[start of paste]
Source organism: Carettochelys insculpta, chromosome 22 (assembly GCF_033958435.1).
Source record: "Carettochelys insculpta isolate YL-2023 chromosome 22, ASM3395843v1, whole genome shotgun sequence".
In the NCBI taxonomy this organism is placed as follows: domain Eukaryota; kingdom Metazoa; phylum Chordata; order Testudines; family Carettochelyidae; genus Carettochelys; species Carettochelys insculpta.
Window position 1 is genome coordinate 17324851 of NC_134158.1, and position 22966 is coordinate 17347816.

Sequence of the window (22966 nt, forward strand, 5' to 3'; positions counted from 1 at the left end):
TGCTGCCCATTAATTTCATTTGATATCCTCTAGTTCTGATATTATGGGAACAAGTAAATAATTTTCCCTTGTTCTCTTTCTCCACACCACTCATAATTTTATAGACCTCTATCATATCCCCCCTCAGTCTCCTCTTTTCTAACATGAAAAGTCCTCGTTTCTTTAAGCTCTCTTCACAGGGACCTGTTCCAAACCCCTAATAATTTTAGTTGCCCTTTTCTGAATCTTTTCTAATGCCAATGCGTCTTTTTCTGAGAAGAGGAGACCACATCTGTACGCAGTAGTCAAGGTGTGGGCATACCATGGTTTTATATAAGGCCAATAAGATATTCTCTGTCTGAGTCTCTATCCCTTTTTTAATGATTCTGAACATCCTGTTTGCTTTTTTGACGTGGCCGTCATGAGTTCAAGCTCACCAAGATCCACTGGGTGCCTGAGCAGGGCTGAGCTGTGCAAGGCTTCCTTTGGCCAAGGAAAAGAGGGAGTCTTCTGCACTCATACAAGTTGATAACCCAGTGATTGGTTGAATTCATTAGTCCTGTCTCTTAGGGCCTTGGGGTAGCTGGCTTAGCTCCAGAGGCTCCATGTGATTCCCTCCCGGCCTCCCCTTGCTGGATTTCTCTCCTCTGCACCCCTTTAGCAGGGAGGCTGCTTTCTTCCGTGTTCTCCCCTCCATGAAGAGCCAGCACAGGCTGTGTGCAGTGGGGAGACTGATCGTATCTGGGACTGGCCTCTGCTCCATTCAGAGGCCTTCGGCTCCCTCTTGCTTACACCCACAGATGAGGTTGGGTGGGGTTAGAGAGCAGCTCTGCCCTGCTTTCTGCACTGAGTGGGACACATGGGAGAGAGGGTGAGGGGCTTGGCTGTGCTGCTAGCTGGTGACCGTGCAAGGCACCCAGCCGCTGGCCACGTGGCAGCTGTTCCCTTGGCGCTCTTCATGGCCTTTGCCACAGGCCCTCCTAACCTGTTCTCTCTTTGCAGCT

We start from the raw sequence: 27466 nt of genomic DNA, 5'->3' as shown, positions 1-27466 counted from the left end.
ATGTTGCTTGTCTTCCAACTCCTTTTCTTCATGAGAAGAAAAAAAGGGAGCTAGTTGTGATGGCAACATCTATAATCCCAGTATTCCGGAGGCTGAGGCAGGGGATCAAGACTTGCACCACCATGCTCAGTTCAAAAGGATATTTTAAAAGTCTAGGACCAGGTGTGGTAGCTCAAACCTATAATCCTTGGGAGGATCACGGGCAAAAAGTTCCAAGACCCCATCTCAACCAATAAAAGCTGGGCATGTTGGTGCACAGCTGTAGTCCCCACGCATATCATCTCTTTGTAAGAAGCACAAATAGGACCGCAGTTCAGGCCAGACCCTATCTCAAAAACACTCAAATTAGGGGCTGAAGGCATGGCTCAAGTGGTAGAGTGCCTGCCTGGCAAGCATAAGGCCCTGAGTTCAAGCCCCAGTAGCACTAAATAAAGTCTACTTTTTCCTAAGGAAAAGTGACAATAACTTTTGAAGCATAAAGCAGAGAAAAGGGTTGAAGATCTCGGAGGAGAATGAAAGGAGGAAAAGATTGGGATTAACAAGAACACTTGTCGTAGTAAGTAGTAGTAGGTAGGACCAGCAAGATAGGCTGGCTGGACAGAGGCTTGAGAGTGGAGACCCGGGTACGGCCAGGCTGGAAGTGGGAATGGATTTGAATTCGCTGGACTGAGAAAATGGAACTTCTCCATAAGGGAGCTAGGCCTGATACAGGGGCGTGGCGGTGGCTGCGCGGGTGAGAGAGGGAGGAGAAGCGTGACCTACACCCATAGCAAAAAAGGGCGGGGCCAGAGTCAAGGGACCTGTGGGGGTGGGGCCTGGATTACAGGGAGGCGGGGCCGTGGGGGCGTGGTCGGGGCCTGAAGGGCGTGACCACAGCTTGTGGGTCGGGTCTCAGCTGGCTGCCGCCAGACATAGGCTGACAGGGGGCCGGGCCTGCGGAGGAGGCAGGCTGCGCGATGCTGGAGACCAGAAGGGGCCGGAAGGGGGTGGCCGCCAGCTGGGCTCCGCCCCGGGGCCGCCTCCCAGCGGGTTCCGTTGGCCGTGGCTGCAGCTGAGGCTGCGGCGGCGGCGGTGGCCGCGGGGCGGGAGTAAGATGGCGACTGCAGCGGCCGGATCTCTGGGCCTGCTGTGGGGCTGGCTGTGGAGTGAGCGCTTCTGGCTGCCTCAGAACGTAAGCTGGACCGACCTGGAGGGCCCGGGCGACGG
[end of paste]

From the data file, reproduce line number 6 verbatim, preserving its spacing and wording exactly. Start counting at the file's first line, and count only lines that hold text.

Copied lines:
TGCTGCCCATTAATTTCATTTGATATCCTCTAGTTCTGATATTATGGGAACAAGTAAATAATTTTCCCTTGTTCTCTTTCTCCACACCACTCATAATTTTATAGACCTCTATCATATCCCCCCTCAGTCTCCTCTTTTCTAACATGAAAAGTCCTCGTTTCTTTAAGCTCTCTTCACAGGGACCTGTTCCAAACCCCTAATAATTTTAGTTGCCCTTTTCTGAATCTTTTCTAATGCCAATGCGTCTTTTTCTGAGAAGAGGAGACCACATCTGTACGCAGTAGTCAAGGTGTGGGCATACCATGGTTTTATATAAGGCCAATAAGATATTCTCTGTCTGAGTCTCTATCCCTTTTTTAATGATTCTGAACATCCTGTTTGCTTTTTTGACGTGGCCGTCATGAGTTCAAGCTCACCAAGATCCACTGGGTGCCTGAGCAGGGCTGAGCTGTGCAAGGCTTCCTTTGGCCAAGGAAAAGAGGGAGTCTTCTGCACTCATACAAGTTGATAACCCAGTGATTGGTTGAATTCATTAGTCCTGTCTCTTAGGGCCTTGGGGTAGCTGGCTTAGCTCCAGAGGCTCCATGTGATTCCCTCCCGGCCTCCCCTTGCTGGATTTCTCTCCTCTGCACCCCTTTAGCAGGGAGGCTGCTTTCTTCCGTGTTCTCCCCTCCATGAAGAGCCAGCACAGGCTGTGTGCAGTGGGGAGACTGATCGTATCTGGGACTGGCCTCTGCTCCATTCAGAGGCCTTCGGCTCCCTCTTGCTTACACCCACAGATGAGGTTGGGTGGGGTTAGAGAGCAGCTCTGCCCTGCTTTCTGCACTGAGTGGGACACATGGGAGAGAGGGTGAGGGGCTTGGCTGTGCTGCTAGCTGGTGACCGTGCAAGGCACCCAGCCGCTGGCCACGTGGCAGCTGTTCCCTTGGCGCTCTTCATGGCCTTTGCCACAGGCCCTCCTAACCTGTTCTCTCTTTGCAGCT